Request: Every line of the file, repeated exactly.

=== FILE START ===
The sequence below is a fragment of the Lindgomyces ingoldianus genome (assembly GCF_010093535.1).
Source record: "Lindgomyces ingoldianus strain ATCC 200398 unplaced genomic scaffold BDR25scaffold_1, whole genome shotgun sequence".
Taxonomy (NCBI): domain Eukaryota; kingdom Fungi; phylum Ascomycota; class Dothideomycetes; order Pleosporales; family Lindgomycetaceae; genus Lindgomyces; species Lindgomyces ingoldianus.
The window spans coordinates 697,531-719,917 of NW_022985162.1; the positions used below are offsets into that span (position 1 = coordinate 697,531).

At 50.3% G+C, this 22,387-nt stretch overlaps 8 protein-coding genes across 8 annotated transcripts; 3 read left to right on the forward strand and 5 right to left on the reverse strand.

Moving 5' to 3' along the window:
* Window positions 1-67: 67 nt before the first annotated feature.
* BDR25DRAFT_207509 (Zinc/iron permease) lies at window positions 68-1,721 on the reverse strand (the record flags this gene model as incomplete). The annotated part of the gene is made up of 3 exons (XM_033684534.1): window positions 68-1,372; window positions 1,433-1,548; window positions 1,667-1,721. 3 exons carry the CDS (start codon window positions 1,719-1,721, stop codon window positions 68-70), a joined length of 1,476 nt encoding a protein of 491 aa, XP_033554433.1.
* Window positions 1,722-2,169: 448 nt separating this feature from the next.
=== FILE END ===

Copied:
The sequence below is a fragment of the Lindgomyces ingoldianus genome (assembly GCF_010093535.1).
Source record: "Lindgomyces ingoldianus strain ATCC 200398 unplaced genomic scaffold BDR25scaffold_1, whole genome shotgun sequence".
Taxonomy (NCBI): domain Eukaryota; kingdom Fungi; phylum Ascomycota; class Dothideomycetes; order Pleosporales; family Lindgomycetaceae; genus Lindgomyces; species Lindgomyces ingoldianus.
The window spans coordinates 697,531-719,917 of NW_022985162.1; the positions used below are offsets into that span (position 1 = coordinate 697,531).

At 50.3% G+C, this 22,387-nt stretch overlaps 8 protein-coding genes across 8 annotated transcripts; 3 read left to right on the forward strand and 5 right to left on the reverse strand.

Moving 5' to 3' along the window:
* Window positions 1-67: 67 nt before the first annotated feature.
* BDR25DRAFT_207509 (Zinc/iron permease) lies at window positions 68-1,721 on the reverse strand (the record flags this gene model as incomplete). The annotated part of the gene is made up of 3 exons (XM_033684534.1): window positions 68-1,372; window positions 1,433-1,548; window positions 1,667-1,721. 3 exons carry the CDS (start codon window positions 1,719-1,721, stop codon window positions 68-70), a joined length of 1,476 nt encoding a protein of 491 aa, XP_033554433.1.
* Window positions 1,722-2,169: 448 nt separating this feature from the next.